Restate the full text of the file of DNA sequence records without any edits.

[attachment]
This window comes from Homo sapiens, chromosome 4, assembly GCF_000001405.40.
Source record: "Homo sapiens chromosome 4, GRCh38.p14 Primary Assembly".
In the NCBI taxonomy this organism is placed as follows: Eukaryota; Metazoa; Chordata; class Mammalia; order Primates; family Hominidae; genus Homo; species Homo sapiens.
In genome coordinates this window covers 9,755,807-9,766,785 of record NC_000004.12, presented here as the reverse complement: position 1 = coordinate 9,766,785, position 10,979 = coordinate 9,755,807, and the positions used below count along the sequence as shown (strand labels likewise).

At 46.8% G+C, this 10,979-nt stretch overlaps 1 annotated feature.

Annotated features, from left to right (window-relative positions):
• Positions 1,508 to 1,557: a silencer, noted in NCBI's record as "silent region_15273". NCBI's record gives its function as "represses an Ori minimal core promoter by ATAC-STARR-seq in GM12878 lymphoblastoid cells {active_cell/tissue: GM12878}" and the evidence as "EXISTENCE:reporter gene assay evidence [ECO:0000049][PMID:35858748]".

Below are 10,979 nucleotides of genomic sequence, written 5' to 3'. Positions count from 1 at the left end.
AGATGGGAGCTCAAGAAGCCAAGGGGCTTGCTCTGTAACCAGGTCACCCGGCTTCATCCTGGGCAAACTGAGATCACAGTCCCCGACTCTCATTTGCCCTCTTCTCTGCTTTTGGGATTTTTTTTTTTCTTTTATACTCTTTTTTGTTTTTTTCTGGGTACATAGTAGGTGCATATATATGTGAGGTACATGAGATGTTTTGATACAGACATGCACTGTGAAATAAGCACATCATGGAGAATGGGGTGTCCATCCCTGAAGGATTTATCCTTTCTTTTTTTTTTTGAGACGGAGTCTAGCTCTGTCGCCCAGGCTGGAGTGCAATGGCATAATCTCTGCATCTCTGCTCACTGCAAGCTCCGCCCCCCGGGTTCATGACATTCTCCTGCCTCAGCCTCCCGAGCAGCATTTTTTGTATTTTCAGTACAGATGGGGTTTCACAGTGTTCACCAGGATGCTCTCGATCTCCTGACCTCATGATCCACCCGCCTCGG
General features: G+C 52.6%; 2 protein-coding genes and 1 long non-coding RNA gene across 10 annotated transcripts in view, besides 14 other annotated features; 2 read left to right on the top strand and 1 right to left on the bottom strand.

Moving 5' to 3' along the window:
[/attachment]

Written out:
This window comes from Homo sapiens, chromosome 4, assembly GCF_000001405.40.
Source record: "Homo sapiens chromosome 4, GRCh38.p14 Primary Assembly".
In the NCBI taxonomy this organism is placed as follows: Eukaryota; Metazoa; Chordata; class Mammalia; order Primates; family Hominidae; genus Homo; species Homo sapiens.
In genome coordinates this window covers 9,755,807-9,766,785 of record NC_000004.12, presented here as the reverse complement: position 1 = coordinate 9,766,785, position 10,979 = coordinate 9,755,807, and the positions used below count along the sequence as shown (strand labels likewise).

At 46.8% G+C, this 10,979-nt stretch overlaps 1 annotated feature.

Annotated features, from left to right (window-relative positions):
• Positions 1,508 to 1,557: a silencer, noted in NCBI's record as "silent region_15273". NCBI's record gives its function as "represses an Ori minimal core promoter by ATAC-STARR-seq in GM12878 lymphoblastoid cells {active_cell/tissue: GM12878}" and the evidence as "EXISTENCE:reporter gene assay evidence [ECO:0000049][PMID:35858748]".

Below are 10,979 nucleotides of genomic sequence, written 5' to 3'. Positions count from 1 at the left end.
AGATGGGAGCTCAAGAAGCCAAGGGGCTTGCTCTGTAACCAGGTCACCCGGCTTCATCCTGGGCAAACTGAGATCACAGTCCCCGACTCTCATTTGCCCTCTTCTCTGCTTTTGGGATTTTTTTTTTTCTTTTATACTCTTTTTTGTTTTTTTCTGGGTACATAGTAGGTGCATATATATGTGAGGTACATGAGATGTTTTGATACAGACATGCACTGTGAAATAAGCACATCATGGAGAATGGGGTGTCCATCCCTGAAGGATTTATCCTTTCTTTTTTTTTTTGAGACGGAGTCTAGCTCTGTCGCCCAGGCTGGAGTGCAATGGCATAATCTCTGCATCTCTGCTCACTGCAAGCTCCGCCCCCCGGGTTCATGACATTCTCCTGCCTCAGCCTCCCGAGCAGCATTTTTTGTATTTTCAGTACAGATGGGGTTTCACAGTGTTCACCAGGATGCTCTCGATCTCCTGACCTCATGATCCACCCGCCTCGG
General features: G+C 52.6%; 2 protein-coding genes and 1 long non-coding RNA gene across 10 annotated transcripts in view, besides 14 other annotated features; 2 read left to right on the top strand and 1 right to left on the bottom strand.

Moving 5' to 3' along the window: